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The shad season commences in the latter part of the month of March. The first supply comes from the south, and is sold at a pretty high rate. But not many days elapse before these fishes make their appearance in our rivers, and then the shad women commence their perambulations and cries in the streets.

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Here is the old Crab-man, with his wheelbarrow, calling out with might and main, ” Crabs! Crabs alive ! Buy any Crabs ? Here dey are, all alive! Werry nice and fresh!”

But see ! there is a young gentleman who has caught a crab, by just putting his hand among the live contents of Cudjoe’s wheelbarrow; or rather, to speak more accurately, the crab has caught him. See how he “jumps about, and wheels about, and cries Oh ! Oh!”

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” This, sonny,” she says to a little goldenhaired school-boy, ” this is the real sugar corn; the best in the world: so tender and so sweet; an ear of it is better than the best ice cream you can buy.” So thinks the urchin; and he hands over his pocket-money with the most perfect satisfaction.

Hot-corn, however, we are bound to tell our juvenile readers, is Sometimes rather a dangerous luxury. It is sold in the streets and marketplaces at a season of the year when children are liable to be made sick by the most trifling imprudence in diet. We would, therefore, counsel all our juvenile friends to abstain from dealing with the hot-corn woman at all. Indeed we think that children should do all their eating at home, and at the regular meal-times. Otherwise they are constantly running the risk of severe sickness.

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Who has not heard the song of the Hominyman ? Who can tell what are its words ? There is but one verse. It is gabbled over with great rapidity, and the words “Hominy! beautiful Hominy!” occur more than once; but the remaining words are all Greek to the greater part of his hearers.



” Hark ! there is the muffin-man’s bell! There he comes! I hear his feet pattering on the pavement. Run to the door, Jenny, and buy a dozen muffins to have with our tea, this evening. Here is the money.”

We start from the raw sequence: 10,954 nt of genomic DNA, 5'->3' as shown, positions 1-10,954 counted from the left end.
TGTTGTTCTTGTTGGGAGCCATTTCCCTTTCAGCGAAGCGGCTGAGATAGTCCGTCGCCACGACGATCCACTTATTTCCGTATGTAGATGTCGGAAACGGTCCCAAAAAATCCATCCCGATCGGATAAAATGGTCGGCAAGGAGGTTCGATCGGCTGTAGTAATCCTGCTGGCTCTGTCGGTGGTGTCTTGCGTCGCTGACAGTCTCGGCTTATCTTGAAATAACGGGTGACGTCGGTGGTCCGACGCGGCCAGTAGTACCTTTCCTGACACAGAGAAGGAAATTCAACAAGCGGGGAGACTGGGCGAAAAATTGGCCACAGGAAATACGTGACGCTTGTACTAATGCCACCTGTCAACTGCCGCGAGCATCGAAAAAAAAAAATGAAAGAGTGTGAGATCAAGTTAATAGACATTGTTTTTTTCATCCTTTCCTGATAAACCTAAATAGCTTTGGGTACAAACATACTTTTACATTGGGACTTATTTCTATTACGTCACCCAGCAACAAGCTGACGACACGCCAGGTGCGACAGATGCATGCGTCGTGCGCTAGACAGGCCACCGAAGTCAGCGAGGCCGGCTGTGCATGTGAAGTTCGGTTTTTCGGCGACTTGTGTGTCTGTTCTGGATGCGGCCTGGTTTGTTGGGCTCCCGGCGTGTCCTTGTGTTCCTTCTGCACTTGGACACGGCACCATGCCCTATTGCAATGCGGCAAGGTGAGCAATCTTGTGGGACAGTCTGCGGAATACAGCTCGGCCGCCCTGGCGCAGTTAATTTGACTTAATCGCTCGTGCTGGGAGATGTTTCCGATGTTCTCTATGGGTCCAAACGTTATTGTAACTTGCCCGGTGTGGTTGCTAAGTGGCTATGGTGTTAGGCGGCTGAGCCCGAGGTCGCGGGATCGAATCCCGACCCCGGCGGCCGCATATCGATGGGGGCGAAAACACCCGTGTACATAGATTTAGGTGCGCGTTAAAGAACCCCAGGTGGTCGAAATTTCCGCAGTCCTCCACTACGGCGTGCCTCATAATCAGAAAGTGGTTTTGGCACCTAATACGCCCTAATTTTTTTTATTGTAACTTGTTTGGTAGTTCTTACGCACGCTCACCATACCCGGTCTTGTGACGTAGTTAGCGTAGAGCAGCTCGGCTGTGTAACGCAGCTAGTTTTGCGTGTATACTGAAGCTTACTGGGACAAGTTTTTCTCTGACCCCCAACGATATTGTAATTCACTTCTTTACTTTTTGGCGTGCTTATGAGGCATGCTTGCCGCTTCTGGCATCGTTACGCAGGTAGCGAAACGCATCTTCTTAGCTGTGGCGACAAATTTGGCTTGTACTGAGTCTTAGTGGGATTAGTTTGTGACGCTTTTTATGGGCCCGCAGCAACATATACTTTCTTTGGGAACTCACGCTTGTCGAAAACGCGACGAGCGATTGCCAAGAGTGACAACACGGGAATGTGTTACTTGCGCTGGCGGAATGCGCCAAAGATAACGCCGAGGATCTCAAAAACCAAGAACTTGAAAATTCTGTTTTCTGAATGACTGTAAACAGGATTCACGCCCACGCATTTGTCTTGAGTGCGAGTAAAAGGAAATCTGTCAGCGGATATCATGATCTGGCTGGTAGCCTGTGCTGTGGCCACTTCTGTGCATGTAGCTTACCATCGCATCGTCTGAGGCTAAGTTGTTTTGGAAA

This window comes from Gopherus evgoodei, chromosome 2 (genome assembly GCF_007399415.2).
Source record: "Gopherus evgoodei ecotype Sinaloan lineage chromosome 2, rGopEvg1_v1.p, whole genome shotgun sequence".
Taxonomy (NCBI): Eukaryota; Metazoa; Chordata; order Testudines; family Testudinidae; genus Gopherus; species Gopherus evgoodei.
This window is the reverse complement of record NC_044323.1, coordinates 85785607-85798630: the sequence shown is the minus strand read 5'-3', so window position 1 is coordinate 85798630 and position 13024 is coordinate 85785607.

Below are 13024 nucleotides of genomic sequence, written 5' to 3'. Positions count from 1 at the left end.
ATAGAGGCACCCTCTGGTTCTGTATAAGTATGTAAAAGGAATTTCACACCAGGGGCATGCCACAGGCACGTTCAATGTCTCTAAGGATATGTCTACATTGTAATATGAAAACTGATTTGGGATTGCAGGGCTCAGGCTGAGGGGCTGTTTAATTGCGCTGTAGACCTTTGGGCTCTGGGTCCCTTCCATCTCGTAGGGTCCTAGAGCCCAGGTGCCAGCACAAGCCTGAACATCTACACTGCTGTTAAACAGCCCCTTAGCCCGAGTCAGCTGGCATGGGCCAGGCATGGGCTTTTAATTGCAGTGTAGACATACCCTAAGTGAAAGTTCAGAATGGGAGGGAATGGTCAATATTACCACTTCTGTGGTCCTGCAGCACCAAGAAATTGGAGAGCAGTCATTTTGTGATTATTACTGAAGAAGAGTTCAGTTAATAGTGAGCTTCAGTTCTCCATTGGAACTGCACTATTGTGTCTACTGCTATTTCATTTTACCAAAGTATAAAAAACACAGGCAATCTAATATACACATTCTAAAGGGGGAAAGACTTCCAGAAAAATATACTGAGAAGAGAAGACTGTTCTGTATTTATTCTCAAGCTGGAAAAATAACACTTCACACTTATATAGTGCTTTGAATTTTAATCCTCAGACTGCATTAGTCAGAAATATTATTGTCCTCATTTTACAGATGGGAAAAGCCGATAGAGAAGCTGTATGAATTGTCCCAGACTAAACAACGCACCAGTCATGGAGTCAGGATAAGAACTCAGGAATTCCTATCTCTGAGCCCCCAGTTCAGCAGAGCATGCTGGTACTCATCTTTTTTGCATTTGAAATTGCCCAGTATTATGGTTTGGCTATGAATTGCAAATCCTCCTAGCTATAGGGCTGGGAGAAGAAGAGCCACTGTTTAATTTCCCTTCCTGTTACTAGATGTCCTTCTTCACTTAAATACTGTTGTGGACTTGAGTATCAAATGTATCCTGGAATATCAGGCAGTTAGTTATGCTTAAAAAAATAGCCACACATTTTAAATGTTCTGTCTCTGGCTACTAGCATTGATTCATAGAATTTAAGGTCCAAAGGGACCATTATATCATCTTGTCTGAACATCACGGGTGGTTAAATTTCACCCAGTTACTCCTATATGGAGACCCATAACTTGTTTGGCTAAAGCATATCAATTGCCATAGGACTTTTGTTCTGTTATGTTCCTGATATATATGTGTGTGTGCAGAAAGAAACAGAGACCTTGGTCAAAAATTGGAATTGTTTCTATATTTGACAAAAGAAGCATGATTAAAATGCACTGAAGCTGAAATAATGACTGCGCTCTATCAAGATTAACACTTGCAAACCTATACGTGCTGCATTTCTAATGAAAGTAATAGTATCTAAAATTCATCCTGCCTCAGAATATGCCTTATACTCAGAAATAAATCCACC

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The Pepper-pot woman is not quite so noisy now as she was some twenty years since, when her song might be heard at any hour of the evening, in almost any part of the city:—

All hot! all hot!
Makee back strong!
Makee live long!
Come buy my Pepper-pot!”

Persons who are curious in gastronomical science, have assured us that it is a horribly hot mixture of tripe and black pepper, with certain other very pungent spices; and that a single spoonful will excoriate the mouth and throat to such a degree as to take away all power of tasting anything else for a month afterwards.

Taste History Today: Ray’s Candy Store Egg Creams

eggcreamsLemon-lime, mango, coffee, and strawberry egg creams.

I went on an egg cream tasting rampage with some friends from the Brooklyn Farmacy. Egg Creams are  a classic New York drink, invented somewhere on the Lower East Side  (although it’s debatable where).  The drink is made from seltzer, milk, and Fox’s U-Bet Chocolate, Vanilla or Strawberry Syrup (made in Brooklyn).  It’s best crafted at a soda fountain because the pressurized seltzer gives the drink a creamy, foamy head.  It’s sweet and refreshing and great when it’s hot (or chilly and rainy, like the day we had them).

Purists say there’s only one way to make an egg cream, but I’ve got a problem with purists.  I believe recipes are meant to change and evolve; so while an egg cream made with Fox’s Syrup is traditional, Ray’s Candy Store in the East Village changed up the old recipe by offering mango, tamarind,  lemon-lime, coffee, and strawberry egg creams, to name a few.  I liked the strawberry the best, because it reminded me of Frankenberry cereal.  I’m classy.

I’ve also made egg creams with the addition of rum or vodka, which was great.  And if you keep a careful eye on the Farmacy’s menu, you may one day see nouveau flavored egg creams pop up there, too.

UPDATE: I’ve heard many stories about where the egg cream came from, and how it got its name–what have you heard? What are you memories?  Please share in the comment below.

Video: Bourbon Now Made in Brooklyn

I was quoted as an expert in this recent CNN story about the revival of distilleries in Brooklyn.  Looser liquor laws are catching on nationwide, so be one the lookout for a craft distiller opening near you.

I’ve got a teensy segment in this video–don’t blink or you’ll miss me–but featured far more prominently is my buddy Colin down at King’s Country Distillery, making fine whiskeys in the Brooklyn Navy Yard.